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Survival of Ancient Faith Threatened by Fighting in Iraq
Driven from Iraq and Iran, many Mandaeans have adapted to their new homes, enjoying financial success as medical doctors, civil engineers and jewelers, Nashi said.
But being scattered means that many in the younger generation have found spouses outside the community. And since a Mandaean has to be born a Mandaean, the children of such marriages have a questionable status in the religion.
Mamoon Aldulaimi, 60, of Lake Grove, N.Y., is a civil engineer who's a leader in the Mandaean community. Aldulaimi's son, 20-year-old Hani Aldulaimi, married an American raised as a Baptist.
At the wedding last May in the Phoenix area, where the newlyweds live, Mamoon Aldulaimi's daughter-in-law prominently displayed a darfash, a cross with cloth hanging off of it that's a symbol of Mandaeanism.
"She took that initiative as a matter of respect for us," Aldulaimi said.
But with the religion's few dozen priests reluctant to agree on a mechanism to bring in the children of mixed marriages, Aldulaimi and others wonder how long Mandaeanism will survive.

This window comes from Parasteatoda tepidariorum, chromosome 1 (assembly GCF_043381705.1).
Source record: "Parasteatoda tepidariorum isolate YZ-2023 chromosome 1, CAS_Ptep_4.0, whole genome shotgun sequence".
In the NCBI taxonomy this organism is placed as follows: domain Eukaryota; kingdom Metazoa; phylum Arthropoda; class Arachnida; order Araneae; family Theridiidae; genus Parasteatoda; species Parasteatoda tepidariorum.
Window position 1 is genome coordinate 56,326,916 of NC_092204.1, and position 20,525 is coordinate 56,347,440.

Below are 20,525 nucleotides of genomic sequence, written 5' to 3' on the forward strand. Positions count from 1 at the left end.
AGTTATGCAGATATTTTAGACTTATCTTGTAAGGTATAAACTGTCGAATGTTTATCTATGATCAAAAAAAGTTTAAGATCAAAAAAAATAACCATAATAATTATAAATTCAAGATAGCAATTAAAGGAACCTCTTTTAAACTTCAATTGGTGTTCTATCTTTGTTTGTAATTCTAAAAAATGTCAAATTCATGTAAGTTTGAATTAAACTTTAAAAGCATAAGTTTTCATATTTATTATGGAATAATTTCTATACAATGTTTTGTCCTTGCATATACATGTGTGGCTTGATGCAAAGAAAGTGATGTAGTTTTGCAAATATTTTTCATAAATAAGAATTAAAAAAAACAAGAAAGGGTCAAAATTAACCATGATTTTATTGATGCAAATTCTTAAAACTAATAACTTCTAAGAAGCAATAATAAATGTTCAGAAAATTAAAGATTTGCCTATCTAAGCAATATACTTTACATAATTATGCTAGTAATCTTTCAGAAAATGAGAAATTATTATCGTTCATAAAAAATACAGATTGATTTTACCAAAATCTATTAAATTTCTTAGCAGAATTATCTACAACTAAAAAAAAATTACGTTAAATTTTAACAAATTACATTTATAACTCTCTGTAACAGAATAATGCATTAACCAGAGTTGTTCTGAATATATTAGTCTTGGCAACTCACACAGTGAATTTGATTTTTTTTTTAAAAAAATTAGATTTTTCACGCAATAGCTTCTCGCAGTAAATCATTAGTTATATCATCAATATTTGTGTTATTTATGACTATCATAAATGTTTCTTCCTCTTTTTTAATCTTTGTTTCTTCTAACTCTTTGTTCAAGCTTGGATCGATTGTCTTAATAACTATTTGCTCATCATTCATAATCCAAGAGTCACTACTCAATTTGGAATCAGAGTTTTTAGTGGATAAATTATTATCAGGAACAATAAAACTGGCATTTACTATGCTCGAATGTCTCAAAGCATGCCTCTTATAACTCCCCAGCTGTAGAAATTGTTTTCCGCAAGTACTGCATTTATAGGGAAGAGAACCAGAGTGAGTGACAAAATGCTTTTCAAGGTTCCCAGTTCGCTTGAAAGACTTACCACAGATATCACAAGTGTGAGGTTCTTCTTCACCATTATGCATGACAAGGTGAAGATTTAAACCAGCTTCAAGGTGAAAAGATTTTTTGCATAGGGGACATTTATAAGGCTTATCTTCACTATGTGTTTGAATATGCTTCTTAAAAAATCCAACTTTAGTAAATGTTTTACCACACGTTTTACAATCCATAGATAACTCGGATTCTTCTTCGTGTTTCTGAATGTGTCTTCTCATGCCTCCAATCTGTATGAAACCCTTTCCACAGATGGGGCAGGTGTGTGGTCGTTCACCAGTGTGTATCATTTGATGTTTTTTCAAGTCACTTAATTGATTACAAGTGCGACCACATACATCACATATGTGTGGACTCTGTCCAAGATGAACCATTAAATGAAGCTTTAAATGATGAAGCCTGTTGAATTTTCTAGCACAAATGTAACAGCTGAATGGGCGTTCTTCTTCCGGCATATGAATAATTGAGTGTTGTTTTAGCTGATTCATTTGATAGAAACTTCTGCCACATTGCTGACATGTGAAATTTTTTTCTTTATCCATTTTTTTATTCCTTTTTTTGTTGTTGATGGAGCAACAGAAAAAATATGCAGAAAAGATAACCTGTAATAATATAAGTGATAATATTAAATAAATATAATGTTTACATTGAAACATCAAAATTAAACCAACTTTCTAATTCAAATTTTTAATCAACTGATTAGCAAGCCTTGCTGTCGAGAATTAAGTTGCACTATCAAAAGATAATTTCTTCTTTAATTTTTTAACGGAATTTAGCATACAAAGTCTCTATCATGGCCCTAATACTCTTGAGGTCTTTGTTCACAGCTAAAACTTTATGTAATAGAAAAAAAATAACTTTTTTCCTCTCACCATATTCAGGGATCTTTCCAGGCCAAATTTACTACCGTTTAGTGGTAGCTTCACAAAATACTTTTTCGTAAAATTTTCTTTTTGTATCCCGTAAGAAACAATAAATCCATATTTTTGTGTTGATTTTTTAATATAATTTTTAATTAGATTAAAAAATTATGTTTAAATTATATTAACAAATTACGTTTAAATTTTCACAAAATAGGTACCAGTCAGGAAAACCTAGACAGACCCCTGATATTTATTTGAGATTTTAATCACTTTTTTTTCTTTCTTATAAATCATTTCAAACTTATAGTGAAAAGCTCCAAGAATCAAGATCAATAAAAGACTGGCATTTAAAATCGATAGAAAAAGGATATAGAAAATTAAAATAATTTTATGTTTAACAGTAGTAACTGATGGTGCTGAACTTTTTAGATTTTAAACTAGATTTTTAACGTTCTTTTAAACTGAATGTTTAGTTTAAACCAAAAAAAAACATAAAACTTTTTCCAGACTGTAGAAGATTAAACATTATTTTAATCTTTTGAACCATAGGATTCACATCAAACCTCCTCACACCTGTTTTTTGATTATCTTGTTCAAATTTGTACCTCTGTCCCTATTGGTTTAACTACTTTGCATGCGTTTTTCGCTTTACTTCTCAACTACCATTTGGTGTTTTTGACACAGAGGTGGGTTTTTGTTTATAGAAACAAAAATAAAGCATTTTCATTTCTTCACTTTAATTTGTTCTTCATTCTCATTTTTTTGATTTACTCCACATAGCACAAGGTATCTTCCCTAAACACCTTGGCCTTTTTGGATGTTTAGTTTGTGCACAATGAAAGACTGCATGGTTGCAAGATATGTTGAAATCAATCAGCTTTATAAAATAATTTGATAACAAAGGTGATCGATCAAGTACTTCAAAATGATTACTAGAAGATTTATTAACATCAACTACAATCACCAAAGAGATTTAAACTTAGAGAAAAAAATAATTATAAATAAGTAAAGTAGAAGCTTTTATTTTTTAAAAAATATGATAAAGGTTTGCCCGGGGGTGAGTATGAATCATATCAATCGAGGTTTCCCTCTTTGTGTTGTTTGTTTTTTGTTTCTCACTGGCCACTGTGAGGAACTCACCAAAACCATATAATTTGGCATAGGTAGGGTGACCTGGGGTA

Meanwhile, the few thousand Mandaeans still living in Iraq are finding their lives increasingly in danger, targeted by extremists of every political stripe and religious faith.
Nashi said a cousin on his father's side, Suhail Jani Sahar, was killed by Shiite fighters in November. A more distant cousin on his mother's side, Yahya al-Chuhaily, was killed by Sunnis in June.
"Where there are areas where the Shia are the majority, they'll kill the Mandaeans and the Christians along with the Sunnis. Where there are areas where the Sunni are the majority, they'll kill the Mandaeans and the Christians along with the Shia," Nashi said.
Jorunn Buckley, an assistant professor of religion at Bowdoin College in Brunswick, Maine, has studied Mandaeans for decades and has testified for them in U.S. immigration courts. She said the United States could do much more to get Mandaeans out of the Middle East.
"It's not that many people," Buckley said. "It's not 5 million people."
When contacted about the issue, a State Department spokesman cited Jan. 17 congressional testimony by Ellen R. Sauerbrey, assistant secretary of state for population, refugees, and migration, who said the department has been expanding the ability of the United States to bring in more Iraqi refugees, including the "special populations" of religious minorities.
"We intend to ensure that these special populations receive the same consideration and access to the U.S. resettlement program as others," Sauerbrey told the Senate Judiciary Committee.